Physiological, pharmacological and molecular aspects of mammalian biological clocks

Masashi Akiyama, Takahiro Moriya, Shigenobu Shibata

    Research output: Contribution to journalArticle

    3 Citations (Scopus)

    Abstract

    Circadian rhythm is an endogenous rhythm that persists in constant conditions with a period of nearly but not identical to 24 hr. Under natural conditions, the circadian clock is precisely entrained to the daily (24 hr) cycle, because environmental stimulus (especially light) induces a phase shift of the clock. In mammals, the suprachiasmatic nucleus (SCN) of the hypothalamus has been shown to be the primary pacemaker that daily rhythms of behavioral and physiological activity. Photic information is conveyed from the retina to the SCN directly by the retinohypothalamic tract (RHT) and indirectly by the geniculohypothalamic tract (GHT). The transmitter of the RHT is glutamate, while the GHT is GABA and neuropeptide Y. Serotonergic innervation from the median raphe and melatonin from the pineal body are likely to provide non-photic information to the SCN. Single gene mutations that dramatically alter circadian phenotype were found in the hamster (tau) and mouse (clock). Moreover, the homologous genes of the Drosophila clock gene, per, were found in mammals and the homologue of the mammalian clock was found in Drosophila. These data suggest that the some constitutes of the biological clock may be conserved between Drosophila and mammals, and a transcription-translation feedback loop involving some clock gene products may be a oscillator itself.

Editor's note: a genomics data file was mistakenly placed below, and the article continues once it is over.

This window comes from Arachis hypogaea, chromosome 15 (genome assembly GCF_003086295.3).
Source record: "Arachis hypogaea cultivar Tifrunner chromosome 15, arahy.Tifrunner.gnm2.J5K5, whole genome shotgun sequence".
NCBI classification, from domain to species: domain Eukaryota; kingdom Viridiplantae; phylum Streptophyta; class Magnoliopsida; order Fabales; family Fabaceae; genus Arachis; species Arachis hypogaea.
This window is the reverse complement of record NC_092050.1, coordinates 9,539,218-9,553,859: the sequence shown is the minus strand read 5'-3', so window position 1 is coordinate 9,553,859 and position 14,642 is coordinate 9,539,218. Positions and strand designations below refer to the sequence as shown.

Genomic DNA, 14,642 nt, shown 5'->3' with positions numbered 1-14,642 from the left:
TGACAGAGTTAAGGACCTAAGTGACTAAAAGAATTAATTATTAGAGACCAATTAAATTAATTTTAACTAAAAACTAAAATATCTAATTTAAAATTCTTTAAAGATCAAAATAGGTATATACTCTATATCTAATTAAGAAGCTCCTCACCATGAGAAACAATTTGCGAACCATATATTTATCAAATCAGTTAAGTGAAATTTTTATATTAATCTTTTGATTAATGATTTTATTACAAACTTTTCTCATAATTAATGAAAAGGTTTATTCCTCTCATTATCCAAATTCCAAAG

Original languageEnglish
    Pages (from-to)243-250
    Number of pages8
    JournalFolia Pharmacologica Japonica
    Volume112
    Issue number4
    Publication statusPublished - 1998 Oct

    Fingerprint

    Biological Clocks
    Suprachiasmatic Nucleus
    Pharmacology
    Drosophila
    Mammals
    Genes
    Circadian Clocks
    Pineal Gland
    Neuropeptide Y
    Melatonin
    Circadian Rhythm
    Cricetinae
    gamma-Aminobutyric Acid
    Hypothalamus
    Retina
    Glutamic Acid
    Phenotype
    Light
    Mutation

    Keywords

    • Circadian rhythm
    • Drug development
    • Per gene
    • Photic entrainment
    • Suprachiasmatic nucleus

    ASJC Scopus subject areas

    • Pharmacology

    Cite this

    Physiological, pharmacological and molecular aspects of mammalian biological clocks. / Akiyama, Masashi; Moriya, Takahiro; Shibata, Shigenobu.

    In: Folia Pharmacologica Japonica, Vol. 112, No. 4, 10.1998, p. 243-250.

    Research output: Contribution to journalArticle

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